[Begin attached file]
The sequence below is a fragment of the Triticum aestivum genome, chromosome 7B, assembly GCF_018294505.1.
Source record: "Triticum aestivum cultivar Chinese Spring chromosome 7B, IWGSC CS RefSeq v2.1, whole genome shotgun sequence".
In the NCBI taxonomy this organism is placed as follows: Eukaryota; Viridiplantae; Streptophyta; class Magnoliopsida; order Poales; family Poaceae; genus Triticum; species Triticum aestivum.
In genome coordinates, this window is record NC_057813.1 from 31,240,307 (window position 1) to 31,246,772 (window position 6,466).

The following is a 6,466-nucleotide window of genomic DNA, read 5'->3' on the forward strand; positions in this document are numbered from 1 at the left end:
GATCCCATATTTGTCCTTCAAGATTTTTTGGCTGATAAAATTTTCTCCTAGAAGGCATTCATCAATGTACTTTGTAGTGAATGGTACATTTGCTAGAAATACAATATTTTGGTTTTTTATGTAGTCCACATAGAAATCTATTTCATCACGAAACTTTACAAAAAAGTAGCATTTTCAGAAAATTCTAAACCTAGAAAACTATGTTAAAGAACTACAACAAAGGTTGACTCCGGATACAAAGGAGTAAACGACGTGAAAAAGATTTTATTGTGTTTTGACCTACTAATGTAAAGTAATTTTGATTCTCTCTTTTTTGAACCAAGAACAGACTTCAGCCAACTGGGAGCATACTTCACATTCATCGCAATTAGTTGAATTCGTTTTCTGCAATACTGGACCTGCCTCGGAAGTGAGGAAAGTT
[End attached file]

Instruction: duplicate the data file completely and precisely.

The sequence below is a fragment of the Triticum aestivum genome, chromosome 7B, assembly GCF_018294505.1.
Source record: "Triticum aestivum cultivar Chinese Spring chromosome 7B, IWGSC CS RefSeq v2.1, whole genome shotgun sequence".
In the NCBI taxonomy this organism is placed as follows: Eukaryota; Viridiplantae; Streptophyta; class Magnoliopsida; order Poales; family Poaceae; genus Triticum; species Triticum aestivum.
In genome coordinates, this window is record NC_057813.1 from 31,240,307 (window position 1) to 31,246,772 (window position 6,466).

The following is a 6,466-nucleotide window of genomic DNA, read 5'->3' on the forward strand; positions in this document are numbered from 1 at the left end:
GATCCCATATTTGTCCTTCAAGATTTTTTGGCTGATAAAATTTTCTCCTAGAAGGCATTCATCAATGTACTTTGTAGTGAATGGTACATTTGCTAGAAATACAATATTTTGGTTTTTTATGTAGTCCACATAGAAATCTATTTCATCACGAAACTTTACAAAAAAGTAGCATTTTCAGAAAATTCTAAACCTAGAAAACTATGTTAAAGAACTACAACAAAGGTTGACTCCGGATACAAAGGAGTAAACGACGTGAAAAAGATTTTATTGTGTTTTGACCTACTAATGTAAAGTAATTTTGATTCTCTCTTTTTTGAACCAAGAACAGACTTCAGCCAACTGGGAGCATACTTCACATTCATCGCAATTAGTTGAATTCGTTTTCTGCAATACTGGACCTGCCTCGGAAGTGAGGAAAGTT